Dreaming of a More Equal Cinematic Universe
Women and men should have equal representation in films, writes Alankrita Shrivastava
When I’m asked as to how I see the future of cinema, I feel that cinema does not have a real future unless we start moving towards a 50-50 situation. This means that fifty per cent of films should be made by women. Right now, the percentage is probably around six per cent.
Until women become equal participants in shaping the cinematic narrative, the growth of cinema will be stunted.
Till date, by and large, cinema has been shaped predominantly by men. We have become accustomed to a certain cinematic language, characterization, form and structure that has been created from a largely male gaze. With more women behind the camera a huge shift is bound to take place.
The shift has already begun perhaps, slowly and steadily, one step at a time. But women will bring their multiple perspectives and lived experiences into how they tell their stories, and the choice of stories they tell.
And of course women, just like men, are free to make whatever films they like, and they often may make films that perpetuate the male gaze. But when there is a critical mass, that is a certain number of women behind the camera, one will be able to feel the paradigm shift. Because then both women and men will feel free to tell all kinds of stories, with different points of view. And the predominant gaze in cinema will no longer be male. It will be diverse, inclusive of multiple female and male points of view. And cinema will perhaps be able to push off the patriarchal heteronormative dynamic it is deeply entrenched in. Maybe then, finally, we will see a weakening of the male saviour hero.
What cinema needs most is shedding its patriarchal lineage. In a patriarchal society, it is perhaps impossible to expect such a thing. But did any change ever come without dreaming? Art and culture will flourish by breaking the shackles of patriarchy. And the only way to change the narrative on screen is to drastically alter the representation of women behind the camera.
Changing representation behind the camera means we are talking about shifting the power structure of who is creating cinema culture, and therefore what cinema culture is being created.
Including more women is an exercise required in every aspect of the film chain – studios, producers, writers, directors, cinematographers, editors, music composers, distributors, exhibitors, film critics and the audience.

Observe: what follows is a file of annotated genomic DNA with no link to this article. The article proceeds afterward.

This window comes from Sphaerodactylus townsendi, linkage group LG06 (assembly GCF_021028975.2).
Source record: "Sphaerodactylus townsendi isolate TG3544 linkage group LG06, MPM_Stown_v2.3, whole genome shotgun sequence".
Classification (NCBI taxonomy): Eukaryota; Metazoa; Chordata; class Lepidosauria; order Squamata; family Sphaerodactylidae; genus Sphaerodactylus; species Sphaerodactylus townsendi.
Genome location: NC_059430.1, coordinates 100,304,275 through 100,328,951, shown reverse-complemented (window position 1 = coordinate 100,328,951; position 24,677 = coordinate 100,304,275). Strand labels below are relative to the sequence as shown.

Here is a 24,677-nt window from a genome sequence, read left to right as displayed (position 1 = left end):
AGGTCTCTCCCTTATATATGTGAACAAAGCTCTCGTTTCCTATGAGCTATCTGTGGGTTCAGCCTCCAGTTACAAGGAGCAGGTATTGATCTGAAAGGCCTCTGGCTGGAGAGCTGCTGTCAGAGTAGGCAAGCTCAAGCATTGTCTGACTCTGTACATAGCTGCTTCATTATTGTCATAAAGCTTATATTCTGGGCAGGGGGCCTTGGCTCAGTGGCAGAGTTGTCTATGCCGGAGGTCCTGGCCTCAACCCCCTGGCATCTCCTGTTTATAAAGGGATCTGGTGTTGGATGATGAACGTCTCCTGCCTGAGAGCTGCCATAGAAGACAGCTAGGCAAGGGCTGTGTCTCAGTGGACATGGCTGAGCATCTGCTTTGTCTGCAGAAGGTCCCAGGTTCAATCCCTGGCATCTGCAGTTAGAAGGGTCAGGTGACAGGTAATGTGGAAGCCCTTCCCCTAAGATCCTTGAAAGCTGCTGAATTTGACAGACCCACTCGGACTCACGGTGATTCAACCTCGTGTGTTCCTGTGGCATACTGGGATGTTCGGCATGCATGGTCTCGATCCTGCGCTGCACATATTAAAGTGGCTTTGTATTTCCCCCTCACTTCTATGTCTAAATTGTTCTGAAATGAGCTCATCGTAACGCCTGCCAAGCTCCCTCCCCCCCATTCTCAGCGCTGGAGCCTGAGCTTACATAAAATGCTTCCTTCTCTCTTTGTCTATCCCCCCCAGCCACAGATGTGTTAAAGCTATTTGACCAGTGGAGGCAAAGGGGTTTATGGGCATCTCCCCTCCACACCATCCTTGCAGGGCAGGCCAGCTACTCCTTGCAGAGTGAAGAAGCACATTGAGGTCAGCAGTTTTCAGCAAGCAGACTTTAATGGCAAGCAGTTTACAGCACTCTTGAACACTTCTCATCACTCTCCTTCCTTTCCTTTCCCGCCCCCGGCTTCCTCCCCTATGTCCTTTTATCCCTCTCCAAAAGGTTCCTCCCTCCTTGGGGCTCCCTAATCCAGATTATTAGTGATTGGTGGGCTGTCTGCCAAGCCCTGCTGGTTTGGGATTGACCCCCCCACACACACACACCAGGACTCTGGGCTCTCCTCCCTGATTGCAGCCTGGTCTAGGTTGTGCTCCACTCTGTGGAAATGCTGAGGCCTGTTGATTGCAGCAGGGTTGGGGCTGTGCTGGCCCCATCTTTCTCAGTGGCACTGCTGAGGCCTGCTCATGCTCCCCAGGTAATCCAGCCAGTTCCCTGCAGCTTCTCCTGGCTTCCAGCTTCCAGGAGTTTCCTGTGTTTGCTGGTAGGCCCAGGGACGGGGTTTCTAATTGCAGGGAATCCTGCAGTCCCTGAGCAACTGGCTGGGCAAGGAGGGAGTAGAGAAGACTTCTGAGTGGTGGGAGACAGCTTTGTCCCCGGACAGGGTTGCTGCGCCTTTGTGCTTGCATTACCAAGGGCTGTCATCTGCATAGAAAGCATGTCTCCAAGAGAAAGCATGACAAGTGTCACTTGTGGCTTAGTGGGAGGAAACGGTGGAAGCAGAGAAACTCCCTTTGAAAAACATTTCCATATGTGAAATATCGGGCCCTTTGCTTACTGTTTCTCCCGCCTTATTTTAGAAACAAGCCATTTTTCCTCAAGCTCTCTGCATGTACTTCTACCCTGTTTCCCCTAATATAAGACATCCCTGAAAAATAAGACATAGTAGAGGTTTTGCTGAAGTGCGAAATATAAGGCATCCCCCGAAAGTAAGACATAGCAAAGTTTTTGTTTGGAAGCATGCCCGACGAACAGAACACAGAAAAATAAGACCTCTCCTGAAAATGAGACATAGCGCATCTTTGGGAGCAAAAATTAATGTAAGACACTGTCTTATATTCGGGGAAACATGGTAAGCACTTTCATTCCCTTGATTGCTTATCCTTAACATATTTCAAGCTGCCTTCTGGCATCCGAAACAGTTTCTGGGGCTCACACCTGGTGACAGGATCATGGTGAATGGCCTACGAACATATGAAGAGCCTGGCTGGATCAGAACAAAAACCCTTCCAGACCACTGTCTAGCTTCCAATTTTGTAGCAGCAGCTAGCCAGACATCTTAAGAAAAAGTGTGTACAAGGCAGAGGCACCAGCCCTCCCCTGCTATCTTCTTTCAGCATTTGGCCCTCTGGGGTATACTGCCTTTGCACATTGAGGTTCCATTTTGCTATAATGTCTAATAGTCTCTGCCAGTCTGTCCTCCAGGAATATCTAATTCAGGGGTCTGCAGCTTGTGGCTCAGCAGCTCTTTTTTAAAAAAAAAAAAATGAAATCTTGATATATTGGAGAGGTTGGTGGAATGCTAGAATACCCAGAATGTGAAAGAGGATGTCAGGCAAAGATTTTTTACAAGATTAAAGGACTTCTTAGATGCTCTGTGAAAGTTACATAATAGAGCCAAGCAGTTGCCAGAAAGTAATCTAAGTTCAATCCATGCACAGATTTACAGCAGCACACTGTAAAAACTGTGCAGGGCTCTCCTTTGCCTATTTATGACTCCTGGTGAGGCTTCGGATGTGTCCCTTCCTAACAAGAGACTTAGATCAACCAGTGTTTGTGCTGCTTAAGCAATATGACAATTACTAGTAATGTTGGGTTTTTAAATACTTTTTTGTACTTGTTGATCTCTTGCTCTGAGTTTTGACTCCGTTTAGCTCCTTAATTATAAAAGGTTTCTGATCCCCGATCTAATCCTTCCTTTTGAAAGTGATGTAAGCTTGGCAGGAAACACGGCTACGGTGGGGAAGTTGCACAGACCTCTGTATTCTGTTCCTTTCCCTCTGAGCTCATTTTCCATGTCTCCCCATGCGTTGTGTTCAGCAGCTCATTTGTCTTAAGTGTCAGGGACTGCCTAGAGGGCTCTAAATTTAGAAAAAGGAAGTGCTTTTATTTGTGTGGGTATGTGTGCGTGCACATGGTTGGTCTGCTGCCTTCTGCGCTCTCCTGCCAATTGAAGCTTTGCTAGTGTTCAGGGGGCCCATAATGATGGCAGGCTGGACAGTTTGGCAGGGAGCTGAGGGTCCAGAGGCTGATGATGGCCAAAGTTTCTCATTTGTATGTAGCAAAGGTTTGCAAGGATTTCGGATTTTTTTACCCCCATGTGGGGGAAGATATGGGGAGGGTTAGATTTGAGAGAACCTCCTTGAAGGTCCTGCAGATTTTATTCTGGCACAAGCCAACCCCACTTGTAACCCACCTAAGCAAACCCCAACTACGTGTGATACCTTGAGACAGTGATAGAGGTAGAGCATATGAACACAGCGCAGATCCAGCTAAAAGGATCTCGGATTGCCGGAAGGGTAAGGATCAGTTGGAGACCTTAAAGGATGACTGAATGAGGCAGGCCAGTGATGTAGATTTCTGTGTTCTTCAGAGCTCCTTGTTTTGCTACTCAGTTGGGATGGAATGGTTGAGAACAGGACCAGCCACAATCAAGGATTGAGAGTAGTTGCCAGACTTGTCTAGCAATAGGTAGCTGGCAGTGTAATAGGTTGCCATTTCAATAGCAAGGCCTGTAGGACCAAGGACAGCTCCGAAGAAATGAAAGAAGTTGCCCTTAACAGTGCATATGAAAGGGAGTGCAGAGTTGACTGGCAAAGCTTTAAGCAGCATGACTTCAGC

We need female audiences also to be more pro-active, and go to the theatres to watch the films they would like to watch. In many parts of India, cinema-going is a male bastion, where men decide which films to watch and more men go to the theatres by themselves. A changing audience is the need of the hour.
I believe the commerce of cinema will change too, as we move towards a fifty-fifty situation. The audience will start getting used to different kinds of films. And hopefully as the palette of the audience changes, many more varieties of films will become commercially successful. And that will further reduce the reliance on the male-hero to drive the films.
Of course, a huge shift in the number of women behind the camera will result in many more complex parts being written for and played by women. Sexual harassment, exploitation and assault while working in films will definitely be checked. Women joining the industry will feel more safe.
More women working behind the camera will mean the working environment in the film industry becomes less toxic, far safer and more secure.
Also, the kind of impunity and protection that sexual offenders enjoy in the current times, as a result of the commercial power that they wield, will perhaps no longer be taken for granted. Today, powerful men can get away with many things, and are forgiven many things, because rocking that boat will supposedly have huge financial repercussions.
But in the times of fifty-fifty, the power will have shifted such that it is equally shared between men and women. And women as equal participants in the creation of films and popular culture will definitely create a more sensitive cinema culture on and off screen. I will not live to see that time, but I know that time will come. Apna time ayega.
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